E-filing can only do so much. By way of instance, if you will need to prepare a tax return for somebody who passed away, you must file a paper return.  Also, paper filing allows you to print and submit images or PDFs to supplement your tax return.

You Need to Build Your Tax Expertise

Several online tax prep tools automate the filing process by asking you questions and using your replies to fill out forms without telling you which forms it is filing for your benefit.

You can fill out each form line-by-line and see first-hand all of the calculations and considerations your refund requires.

There are several drawbacks to paper filing which make the procedure riskier and more taxing than e-filing.

Increases Chances of Errors

Data transcribers at the IRS must manually input taxpayer information for every paper return they get.  As a result of this, it might result in errors that you may need to fix via an amended return.

For filers who attempt paper filing after years of electronic filing, collecting all of the forms necessary for things like student loan interest, mortgage interest, capital gains, and business deductions can be intimidating, and it might result in missing forms or errors.

You Will Need to Remember to Sign the Return

Veteran paper filers realize that you have to manually sign the paper return you submit, or the IRS won’t accept it.  Newbie paper filers often forget this fact, leading to even longer delays than what you’d normally expect with a paper return.

You can do a few things to streamline your return entry when you file :

  1. Make sure that your name and Social Security number are on every page, both back and front. 
  2. This is where the IRS will send any notices, so it is important that you don’t make a mistake.

  3. Mail your return to the perfect IRS service center, as the address can change based on which state you are in, and whether you are including payment with your return.  The IRS provides a state-by-state list online so that you can find the correct address.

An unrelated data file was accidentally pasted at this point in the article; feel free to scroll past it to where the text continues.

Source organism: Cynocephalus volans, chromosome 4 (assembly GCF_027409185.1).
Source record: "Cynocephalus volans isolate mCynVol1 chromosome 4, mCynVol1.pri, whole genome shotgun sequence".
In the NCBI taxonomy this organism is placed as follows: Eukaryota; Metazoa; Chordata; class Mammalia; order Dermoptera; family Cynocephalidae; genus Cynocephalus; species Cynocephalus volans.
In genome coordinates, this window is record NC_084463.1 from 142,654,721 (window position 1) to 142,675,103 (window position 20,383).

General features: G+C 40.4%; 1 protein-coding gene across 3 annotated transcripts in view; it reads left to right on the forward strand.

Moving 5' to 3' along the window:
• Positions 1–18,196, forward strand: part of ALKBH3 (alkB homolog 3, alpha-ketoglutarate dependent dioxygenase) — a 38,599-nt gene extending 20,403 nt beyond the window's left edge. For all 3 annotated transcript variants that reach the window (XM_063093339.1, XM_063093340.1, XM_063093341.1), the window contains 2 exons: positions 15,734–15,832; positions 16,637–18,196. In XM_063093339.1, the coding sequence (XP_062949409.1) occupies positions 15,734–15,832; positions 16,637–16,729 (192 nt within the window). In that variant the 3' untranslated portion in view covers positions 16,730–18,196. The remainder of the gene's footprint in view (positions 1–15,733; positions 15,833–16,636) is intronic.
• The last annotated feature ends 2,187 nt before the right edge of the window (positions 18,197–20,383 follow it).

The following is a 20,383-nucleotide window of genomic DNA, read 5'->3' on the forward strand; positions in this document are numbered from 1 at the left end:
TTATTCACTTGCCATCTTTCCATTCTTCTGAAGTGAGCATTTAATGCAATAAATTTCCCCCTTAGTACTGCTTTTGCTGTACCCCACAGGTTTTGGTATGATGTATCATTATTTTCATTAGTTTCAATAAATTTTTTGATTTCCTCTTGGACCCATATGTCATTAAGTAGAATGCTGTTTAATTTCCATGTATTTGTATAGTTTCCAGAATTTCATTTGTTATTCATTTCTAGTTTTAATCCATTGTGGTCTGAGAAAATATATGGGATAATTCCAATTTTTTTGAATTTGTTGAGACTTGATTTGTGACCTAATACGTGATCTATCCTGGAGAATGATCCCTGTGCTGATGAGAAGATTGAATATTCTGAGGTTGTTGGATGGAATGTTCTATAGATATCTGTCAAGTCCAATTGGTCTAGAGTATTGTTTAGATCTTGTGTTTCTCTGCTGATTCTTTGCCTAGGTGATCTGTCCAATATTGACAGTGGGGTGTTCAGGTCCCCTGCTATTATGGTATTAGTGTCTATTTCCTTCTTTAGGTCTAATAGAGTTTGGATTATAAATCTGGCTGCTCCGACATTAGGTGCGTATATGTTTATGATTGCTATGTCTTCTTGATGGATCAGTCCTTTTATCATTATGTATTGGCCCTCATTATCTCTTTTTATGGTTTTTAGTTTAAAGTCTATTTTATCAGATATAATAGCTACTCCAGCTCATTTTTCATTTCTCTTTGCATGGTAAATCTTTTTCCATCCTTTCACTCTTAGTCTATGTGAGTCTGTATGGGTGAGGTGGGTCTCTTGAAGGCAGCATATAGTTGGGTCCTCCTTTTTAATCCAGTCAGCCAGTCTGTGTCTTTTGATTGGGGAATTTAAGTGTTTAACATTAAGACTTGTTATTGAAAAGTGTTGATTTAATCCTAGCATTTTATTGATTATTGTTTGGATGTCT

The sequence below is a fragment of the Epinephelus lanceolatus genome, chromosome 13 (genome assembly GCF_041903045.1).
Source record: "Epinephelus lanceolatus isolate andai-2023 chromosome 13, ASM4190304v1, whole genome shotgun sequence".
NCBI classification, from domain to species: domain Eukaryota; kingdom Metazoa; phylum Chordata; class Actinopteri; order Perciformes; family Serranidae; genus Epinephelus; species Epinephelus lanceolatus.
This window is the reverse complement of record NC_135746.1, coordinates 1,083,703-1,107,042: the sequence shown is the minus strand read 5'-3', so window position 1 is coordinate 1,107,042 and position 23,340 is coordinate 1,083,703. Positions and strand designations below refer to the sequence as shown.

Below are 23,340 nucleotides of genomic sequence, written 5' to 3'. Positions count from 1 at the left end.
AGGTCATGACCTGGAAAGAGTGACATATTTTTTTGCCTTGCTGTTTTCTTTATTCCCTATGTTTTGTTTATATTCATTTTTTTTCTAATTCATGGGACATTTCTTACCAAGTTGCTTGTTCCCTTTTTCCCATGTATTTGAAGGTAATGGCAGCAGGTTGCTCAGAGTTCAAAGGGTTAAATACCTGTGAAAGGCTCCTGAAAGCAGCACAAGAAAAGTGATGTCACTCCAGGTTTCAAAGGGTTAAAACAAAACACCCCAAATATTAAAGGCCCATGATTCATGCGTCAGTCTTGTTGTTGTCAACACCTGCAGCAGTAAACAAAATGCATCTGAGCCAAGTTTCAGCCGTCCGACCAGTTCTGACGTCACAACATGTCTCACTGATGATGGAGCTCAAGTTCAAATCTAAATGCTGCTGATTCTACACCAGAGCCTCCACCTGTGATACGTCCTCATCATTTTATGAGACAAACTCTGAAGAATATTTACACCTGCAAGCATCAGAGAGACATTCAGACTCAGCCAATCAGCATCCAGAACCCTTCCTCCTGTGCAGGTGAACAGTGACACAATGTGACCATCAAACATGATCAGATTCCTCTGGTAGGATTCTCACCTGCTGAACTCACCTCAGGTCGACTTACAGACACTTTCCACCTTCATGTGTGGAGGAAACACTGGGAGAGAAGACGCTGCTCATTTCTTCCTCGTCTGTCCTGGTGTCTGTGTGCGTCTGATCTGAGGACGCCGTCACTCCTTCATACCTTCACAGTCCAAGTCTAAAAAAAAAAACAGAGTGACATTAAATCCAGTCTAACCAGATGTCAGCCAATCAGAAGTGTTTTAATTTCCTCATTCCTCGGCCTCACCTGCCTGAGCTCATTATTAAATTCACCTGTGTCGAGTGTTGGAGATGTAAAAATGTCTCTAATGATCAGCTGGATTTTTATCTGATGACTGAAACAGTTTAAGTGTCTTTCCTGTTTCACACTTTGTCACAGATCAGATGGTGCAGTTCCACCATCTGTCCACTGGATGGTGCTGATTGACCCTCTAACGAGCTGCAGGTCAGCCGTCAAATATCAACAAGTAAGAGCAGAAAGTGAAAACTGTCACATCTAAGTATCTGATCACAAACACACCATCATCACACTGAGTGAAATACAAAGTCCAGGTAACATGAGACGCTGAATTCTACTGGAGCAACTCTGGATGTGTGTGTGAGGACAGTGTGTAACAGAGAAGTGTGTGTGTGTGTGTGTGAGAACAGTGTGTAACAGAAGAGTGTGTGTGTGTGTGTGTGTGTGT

4. Get an automatic extension if you’re mailing your return close to the official filing deadline of April 15, 2021.  Keep in mind that you should make a payment with your extension if you believe you’ll owe anything.  Otherwise, you could be subject to interest and penalties.

The IRS provides a list of acceptable filing options on its website, Including the following options:

  1.             Hire a tax professional to prepare your own return. 
  2. Use the Volunteer Income Tax Assistance Program, or the Tax Counseling for the Elderly program, if you are eligible. There are particular requirements for e-filing or paper filing if you use these programs.

In the unlikely event that your identity is stolen and the thief files a tax return with your data, your e-filed return will be rejected by the IRS as a copy.  You must file a paper tax return in this case and mail it in with Form 14039, the”Identity Theft Affidavit,” notifying the IRS of the issue.

Key Takeaways

    1. E-filing is quickly and provides several free options
    2. Web or website outages can cause frustrating delays for e-filers. 
    3. Paper filing requires more time than e-filing and can be overwhelming. 
    4. Alternatives to filing taxes in your include hiring a tax professional or participating in filing assistance programs.